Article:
The linkages are strong. The correlation between the indicated P/E ratio drawn from this valuation mountain and the actual Shiller P/E ratio is 68%. To be sure, this is an in-sample comparison, but even after adjusting for overlapping samples, we get a t-statistic of over 7 for this comparison—a strong confirmation of the validity of the data. The bottom line: over half of the variability in P/E ratios over the past 140 years can be explained by real interest rates and the rates of inflation.
Further, the linkages are strong enough to provide an indication of whether valuation multiples ought to be higher or lower. The correlation between the “predicted” real return for stocks, based on the difference between the model P/E ratio and the current actual Shiller P/E ratio, and subsequent five-year real returns is 40%. Again, the t-statistic is significant, topping 4.0.
What does this mean? Modest—or even moderate—inflation seems to have a benign impact on valuation multiples. Modest—or even moderate—positive real interest rates seem to have similarly benign consequences. Indeed, with real rates and inflation ranging from 1–5%, the average Shiller P/E ratio hovers around 22 times 10-year smoothed earnings, give or take a mere 15%. P/E ratios fall off a cliff outside of this range.
Our Current Perch
For most of the past 20 years, we’ve occupied a benign range of low-to-moderate real interest rates and low-to-moderate inflation. Where are we today? It’s hard to know! At the end of August, the S&P 500 stood at 21 times the 10-year average real earnings, the Bureau of Labor Statistics shows trailing three-year inflation at 1% per annum, and the 10-year Treasury bond offered a yield of 2.2%. On that basis, the real yield is 1.2%. History suggests that the normal P/E ratio, when inflation and real yields are both in the 1–3% range, is about 19. So, maybe stocks are about 15% expensive relative to historical norms for benign inflation and low real interest rates.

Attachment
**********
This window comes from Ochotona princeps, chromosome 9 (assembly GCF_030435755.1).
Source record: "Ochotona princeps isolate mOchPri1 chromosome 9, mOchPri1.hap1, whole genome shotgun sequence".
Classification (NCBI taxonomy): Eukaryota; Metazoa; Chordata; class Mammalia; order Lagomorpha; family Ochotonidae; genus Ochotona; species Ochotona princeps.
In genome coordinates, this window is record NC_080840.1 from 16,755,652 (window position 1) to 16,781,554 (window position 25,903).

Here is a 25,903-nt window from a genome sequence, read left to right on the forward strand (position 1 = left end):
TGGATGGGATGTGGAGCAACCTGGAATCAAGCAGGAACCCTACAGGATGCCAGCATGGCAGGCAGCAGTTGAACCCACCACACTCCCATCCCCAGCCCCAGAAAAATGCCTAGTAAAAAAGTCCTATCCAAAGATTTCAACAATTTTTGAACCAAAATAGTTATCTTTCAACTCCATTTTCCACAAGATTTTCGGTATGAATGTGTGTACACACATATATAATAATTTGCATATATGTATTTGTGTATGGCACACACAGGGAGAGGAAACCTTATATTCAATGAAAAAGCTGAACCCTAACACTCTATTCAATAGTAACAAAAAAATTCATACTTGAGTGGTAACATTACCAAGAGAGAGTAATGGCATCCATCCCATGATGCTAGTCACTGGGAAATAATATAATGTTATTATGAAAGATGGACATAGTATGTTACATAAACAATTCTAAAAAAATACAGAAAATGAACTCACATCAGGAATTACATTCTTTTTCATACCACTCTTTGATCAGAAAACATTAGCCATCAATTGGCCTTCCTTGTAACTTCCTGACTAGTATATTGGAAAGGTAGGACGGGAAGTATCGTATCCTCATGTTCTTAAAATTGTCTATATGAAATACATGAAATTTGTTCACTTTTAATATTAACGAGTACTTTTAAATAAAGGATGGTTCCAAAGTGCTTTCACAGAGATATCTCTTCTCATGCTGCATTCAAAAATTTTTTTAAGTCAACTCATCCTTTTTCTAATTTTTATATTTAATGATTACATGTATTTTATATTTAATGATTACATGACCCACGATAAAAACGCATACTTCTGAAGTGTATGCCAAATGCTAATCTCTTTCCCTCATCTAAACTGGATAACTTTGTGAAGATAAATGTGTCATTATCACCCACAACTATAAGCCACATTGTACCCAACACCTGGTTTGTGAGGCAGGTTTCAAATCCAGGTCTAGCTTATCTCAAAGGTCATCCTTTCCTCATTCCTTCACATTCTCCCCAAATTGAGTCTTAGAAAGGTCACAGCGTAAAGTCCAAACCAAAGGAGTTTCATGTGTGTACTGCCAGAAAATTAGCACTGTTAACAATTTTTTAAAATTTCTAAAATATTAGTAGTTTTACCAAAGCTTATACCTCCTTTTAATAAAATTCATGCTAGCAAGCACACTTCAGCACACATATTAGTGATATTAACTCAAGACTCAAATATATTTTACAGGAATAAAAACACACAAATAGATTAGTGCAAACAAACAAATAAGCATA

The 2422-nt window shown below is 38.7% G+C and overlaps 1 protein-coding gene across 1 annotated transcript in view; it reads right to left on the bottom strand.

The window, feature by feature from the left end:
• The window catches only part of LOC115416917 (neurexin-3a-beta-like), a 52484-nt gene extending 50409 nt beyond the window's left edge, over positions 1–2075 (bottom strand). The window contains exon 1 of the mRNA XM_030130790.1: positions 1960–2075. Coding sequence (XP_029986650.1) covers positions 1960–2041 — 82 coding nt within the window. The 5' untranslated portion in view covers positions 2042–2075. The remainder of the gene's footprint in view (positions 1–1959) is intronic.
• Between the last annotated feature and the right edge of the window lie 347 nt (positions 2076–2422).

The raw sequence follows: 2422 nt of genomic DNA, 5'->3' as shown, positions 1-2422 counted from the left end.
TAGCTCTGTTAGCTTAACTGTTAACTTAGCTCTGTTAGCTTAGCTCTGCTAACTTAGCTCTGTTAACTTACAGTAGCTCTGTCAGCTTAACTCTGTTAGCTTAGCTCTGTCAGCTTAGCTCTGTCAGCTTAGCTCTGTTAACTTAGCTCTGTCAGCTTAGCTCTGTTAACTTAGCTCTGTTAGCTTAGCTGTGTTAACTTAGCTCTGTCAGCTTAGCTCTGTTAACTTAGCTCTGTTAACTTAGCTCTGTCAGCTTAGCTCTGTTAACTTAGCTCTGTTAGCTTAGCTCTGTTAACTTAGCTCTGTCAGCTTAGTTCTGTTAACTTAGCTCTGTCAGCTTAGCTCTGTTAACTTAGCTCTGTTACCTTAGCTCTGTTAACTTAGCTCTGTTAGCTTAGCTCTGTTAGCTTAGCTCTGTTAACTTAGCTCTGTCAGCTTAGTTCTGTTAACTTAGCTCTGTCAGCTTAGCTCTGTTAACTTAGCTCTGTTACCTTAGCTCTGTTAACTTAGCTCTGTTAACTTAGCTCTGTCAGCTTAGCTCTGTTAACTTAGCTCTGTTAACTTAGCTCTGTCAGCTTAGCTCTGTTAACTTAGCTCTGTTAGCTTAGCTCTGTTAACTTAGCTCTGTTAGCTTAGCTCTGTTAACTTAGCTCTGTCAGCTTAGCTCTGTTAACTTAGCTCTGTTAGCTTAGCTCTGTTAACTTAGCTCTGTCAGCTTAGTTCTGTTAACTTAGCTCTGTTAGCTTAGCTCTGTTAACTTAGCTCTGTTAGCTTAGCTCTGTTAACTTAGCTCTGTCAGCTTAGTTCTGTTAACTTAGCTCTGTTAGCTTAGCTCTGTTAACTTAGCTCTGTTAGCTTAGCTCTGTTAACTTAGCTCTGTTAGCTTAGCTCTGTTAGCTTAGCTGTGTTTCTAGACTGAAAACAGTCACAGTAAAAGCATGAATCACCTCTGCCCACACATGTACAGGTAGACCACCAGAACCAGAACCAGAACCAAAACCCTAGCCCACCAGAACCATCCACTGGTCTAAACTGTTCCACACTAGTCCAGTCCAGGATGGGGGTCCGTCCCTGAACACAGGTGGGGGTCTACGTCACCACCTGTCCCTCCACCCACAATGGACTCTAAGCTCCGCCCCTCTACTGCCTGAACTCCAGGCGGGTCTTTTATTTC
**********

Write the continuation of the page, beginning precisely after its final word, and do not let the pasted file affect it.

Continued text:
But, this arithmetic misses something important: radical changes in the way the federal government calculates the Consumer Price Index. Using today’s methods, the 1981 inflation rate of 14% would have been reported as just under 10%. Based on official statistics, today’s method runs 3–4% lower than the 1980s method. To be conservative, let’s assume a far smaller 2% effect. This means that the reported three-year inflation of 1% would, under the old rules, equate to 3%. This, in turn, suggests that real long-bond interest rates are not 1.2%; under the old CPI rules, real yields for 10-year Treasury bonds are negative. What does this do to our outlook? It puts us right on the edge of the valuation sweet spot, with a “normal” P/E ratio of about 18 (compared with 23 before).
What about the future? In the next six months, the deflation from late 2008 will shortly drop out of our three year rates. CPI is up by 7% over the past 30 months, which works out to 2.3% per year. If we add our 2% adjustment to create more of an apples-to-apples comparison with history, “true” inflation is above 4% and the “true” real interest rate is very low, around –2%. At these levels, the normal Shiller P/E ratio would be 13 times our 10-year average earnings, which takes us below 800.
We’re not saying that the P/E ratio will fall to 13 in the year ahead. We’re merely pointing out that the path we’re on—low or negative real interest rates, with a conscious attempt to introduce moderate levels of inflation—is very dangerous. While low interest rates are fueling higher stock market multiples, this policy may haunt investors in the years ahead. The combination of higher inflation and lower real interest rates poses a dangerous threat to stock market valuation levels.
The risk is that current Fed policies may throw the stock market king off the mountain.
Learn More About the Author
1. Martin L. Leibowitz and Anthony Bova, CFA, 2007, “P/Es and Pension Funding Ratios,” Financial Analysts Journal, vol. 63, no. 1 (January/February):84–96.
2. As many of our readers know, we’re fond of the “Shiller P/E Ratio” as a basis for gauging stock market valuation levels. Thus, we define the P/E ratio as the current real level of S&P 500 prices divided by the 10-year average for real S&P 500 earnings.